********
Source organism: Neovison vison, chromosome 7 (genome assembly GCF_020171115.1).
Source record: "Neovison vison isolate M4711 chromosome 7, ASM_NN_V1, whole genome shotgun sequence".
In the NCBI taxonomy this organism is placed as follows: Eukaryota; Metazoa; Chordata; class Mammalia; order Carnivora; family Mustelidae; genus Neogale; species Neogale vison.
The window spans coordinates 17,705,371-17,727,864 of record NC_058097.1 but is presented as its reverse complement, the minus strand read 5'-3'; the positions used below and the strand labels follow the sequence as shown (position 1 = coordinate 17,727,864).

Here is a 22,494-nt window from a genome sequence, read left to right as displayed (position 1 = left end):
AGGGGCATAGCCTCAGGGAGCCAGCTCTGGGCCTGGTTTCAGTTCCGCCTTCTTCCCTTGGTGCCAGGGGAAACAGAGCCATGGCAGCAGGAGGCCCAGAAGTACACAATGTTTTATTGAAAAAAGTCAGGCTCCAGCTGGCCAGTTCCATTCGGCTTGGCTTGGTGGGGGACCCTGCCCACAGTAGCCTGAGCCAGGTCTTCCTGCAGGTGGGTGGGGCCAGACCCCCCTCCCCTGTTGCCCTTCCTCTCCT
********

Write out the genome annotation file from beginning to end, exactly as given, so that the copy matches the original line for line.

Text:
Source organism: Neovison vison, chromosome 7 (genome assembly GCF_020171115.1).
Source record: "Neovison vison isolate M4711 chromosome 7, ASM_NN_V1, whole genome shotgun sequence".
In the NCBI taxonomy this organism is placed as follows: Eukaryota; Metazoa; Chordata; class Mammalia; order Carnivora; family Mustelidae; genus Neogale; species Neogale vison.
The window spans coordinates 17,705,371-17,727,864 of record NC_058097.1 but is presented as its reverse complement, the minus strand read 5'-3'; the positions used below and the strand labels follow the sequence as shown (position 1 = coordinate 17,727,864).

Here is a 22,494-nt window from a genome sequence, read left to right as displayed (position 1 = left end):
AGGGGCATAGCCTCAGGGAGCCAGCTCTGGGCCTGGTTTCAGTTCCGCCTTCTTCCCTTGGTGCCAGGGGAAACAGAGCCATGGCAGCAGGAGGCCCAGAAGTACACAATGTTTTATTGAAAAAAGTCAGGCTCCAGCTGGCCAGTTCCATTCGGCTTGGCTTGGTGGGGGACCCTGCCCACAGTAGCCTGAGCCAGGTCTTCCTGCAGGTGGGTGGGGCCAGACCCCCCTCCCCTGTTGCCCTTCCTCTCCT